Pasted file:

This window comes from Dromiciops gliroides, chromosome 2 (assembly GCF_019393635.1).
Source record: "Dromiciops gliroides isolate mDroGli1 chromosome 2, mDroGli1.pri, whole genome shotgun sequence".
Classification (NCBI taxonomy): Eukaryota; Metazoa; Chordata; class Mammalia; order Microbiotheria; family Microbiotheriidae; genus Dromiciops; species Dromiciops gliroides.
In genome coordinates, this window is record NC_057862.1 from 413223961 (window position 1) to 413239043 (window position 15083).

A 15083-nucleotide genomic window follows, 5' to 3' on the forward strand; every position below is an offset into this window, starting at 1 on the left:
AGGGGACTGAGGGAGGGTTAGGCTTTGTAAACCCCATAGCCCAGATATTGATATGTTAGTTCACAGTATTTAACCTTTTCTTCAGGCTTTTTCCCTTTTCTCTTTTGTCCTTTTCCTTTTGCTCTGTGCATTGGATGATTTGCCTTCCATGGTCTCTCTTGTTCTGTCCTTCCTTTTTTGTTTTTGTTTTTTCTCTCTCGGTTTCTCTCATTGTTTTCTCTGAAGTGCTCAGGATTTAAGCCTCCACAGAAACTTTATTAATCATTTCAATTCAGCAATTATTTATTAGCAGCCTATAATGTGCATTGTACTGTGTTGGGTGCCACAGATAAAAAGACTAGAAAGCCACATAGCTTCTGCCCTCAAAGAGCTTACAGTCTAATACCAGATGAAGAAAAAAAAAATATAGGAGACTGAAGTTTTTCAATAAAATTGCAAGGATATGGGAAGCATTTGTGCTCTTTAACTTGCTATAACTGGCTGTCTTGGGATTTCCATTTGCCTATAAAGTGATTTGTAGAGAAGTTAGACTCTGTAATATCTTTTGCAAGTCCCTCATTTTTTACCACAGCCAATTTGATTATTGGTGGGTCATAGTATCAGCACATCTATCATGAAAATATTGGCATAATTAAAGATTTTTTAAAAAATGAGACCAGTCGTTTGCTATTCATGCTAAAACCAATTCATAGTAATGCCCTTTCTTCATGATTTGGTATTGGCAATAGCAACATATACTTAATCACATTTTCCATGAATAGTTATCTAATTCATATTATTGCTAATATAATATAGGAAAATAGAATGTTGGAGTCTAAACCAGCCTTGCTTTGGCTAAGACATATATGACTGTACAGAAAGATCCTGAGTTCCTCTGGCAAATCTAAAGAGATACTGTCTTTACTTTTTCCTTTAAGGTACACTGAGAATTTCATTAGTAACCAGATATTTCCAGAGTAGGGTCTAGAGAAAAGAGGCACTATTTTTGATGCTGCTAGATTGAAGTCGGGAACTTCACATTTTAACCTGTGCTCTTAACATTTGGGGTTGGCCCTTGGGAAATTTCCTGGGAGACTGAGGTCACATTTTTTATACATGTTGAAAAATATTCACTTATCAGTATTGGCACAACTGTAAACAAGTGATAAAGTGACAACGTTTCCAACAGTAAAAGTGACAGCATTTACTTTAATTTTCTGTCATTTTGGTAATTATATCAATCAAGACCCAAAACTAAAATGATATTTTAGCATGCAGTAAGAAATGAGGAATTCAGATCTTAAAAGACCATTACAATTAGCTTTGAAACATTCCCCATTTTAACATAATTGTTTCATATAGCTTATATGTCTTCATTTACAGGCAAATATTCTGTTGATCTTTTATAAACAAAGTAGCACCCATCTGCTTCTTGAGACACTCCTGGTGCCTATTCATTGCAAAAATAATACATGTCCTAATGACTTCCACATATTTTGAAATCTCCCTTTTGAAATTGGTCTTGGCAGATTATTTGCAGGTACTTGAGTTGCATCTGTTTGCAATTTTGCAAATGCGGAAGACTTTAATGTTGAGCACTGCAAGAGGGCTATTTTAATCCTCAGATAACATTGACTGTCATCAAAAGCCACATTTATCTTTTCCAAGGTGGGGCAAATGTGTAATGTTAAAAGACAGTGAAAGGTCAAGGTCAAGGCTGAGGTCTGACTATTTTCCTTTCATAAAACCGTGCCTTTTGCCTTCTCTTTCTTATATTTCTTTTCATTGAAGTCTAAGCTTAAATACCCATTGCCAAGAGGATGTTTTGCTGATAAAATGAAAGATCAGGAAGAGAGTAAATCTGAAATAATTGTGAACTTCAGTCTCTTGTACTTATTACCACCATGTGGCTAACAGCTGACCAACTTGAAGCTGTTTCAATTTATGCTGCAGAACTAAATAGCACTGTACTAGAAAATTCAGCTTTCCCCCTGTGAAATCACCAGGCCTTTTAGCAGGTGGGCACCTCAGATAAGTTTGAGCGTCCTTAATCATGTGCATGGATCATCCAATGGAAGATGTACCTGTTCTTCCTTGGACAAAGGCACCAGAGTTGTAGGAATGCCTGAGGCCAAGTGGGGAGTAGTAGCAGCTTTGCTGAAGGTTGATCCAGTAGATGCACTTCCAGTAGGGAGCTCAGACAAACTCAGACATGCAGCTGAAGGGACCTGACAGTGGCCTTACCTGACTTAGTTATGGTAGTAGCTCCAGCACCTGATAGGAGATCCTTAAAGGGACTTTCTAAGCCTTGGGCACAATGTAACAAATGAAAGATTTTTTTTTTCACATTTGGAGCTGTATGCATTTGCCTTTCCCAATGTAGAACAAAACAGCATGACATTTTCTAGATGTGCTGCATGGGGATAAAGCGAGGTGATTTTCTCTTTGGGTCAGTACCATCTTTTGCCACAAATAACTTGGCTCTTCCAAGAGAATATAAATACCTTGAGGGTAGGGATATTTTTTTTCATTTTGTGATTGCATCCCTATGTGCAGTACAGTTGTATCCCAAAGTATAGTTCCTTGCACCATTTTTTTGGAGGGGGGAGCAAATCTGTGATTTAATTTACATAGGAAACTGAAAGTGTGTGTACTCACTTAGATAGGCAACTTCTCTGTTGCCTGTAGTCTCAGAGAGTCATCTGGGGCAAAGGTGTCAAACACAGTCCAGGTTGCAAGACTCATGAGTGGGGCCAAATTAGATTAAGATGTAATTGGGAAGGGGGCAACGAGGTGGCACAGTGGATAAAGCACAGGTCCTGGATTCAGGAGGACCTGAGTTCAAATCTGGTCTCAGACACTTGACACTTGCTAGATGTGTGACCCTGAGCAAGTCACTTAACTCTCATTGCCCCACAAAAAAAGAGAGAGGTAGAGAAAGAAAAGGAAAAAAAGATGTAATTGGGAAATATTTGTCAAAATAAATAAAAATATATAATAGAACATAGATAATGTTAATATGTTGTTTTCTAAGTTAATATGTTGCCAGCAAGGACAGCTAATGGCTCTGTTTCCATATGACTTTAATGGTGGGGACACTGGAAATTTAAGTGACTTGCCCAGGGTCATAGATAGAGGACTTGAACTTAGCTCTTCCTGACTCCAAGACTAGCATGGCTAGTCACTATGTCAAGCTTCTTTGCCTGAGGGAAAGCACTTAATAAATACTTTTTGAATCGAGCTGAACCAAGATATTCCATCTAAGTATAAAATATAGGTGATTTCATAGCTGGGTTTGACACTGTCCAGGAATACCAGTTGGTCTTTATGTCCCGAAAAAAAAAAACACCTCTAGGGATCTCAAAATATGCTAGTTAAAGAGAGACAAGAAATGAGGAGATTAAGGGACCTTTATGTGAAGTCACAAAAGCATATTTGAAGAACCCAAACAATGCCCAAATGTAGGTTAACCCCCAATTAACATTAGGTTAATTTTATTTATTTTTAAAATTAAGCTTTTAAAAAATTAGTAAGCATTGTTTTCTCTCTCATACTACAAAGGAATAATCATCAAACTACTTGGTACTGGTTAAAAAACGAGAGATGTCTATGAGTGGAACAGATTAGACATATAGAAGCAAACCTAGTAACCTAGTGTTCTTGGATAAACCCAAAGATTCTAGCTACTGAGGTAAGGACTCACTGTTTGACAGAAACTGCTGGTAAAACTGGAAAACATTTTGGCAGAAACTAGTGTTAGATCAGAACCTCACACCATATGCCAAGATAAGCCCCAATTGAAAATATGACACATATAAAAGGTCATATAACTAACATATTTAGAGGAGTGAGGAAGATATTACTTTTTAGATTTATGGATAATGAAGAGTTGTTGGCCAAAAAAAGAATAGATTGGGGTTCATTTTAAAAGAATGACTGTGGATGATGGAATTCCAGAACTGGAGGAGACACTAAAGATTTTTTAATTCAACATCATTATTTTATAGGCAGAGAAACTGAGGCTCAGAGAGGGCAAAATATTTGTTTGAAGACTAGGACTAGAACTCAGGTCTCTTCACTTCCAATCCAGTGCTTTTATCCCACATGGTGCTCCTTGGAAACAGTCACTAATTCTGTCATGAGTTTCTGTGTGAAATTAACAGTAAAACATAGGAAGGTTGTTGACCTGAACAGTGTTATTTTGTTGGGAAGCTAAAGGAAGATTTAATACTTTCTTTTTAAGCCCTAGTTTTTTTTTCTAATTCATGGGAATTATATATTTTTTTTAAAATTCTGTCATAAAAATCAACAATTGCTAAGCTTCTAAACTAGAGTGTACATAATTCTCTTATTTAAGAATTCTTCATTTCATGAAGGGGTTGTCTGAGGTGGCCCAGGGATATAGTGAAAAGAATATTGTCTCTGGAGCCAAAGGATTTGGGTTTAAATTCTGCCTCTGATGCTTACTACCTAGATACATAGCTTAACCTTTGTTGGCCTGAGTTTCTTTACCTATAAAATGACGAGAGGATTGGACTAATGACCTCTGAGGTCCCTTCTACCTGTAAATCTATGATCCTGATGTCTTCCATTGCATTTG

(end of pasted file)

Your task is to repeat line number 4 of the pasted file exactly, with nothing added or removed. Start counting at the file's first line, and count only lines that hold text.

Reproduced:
In genome coordinates, this window is record NC_057862.1 from 413223961 (window position 1) to 413239043 (window position 15083).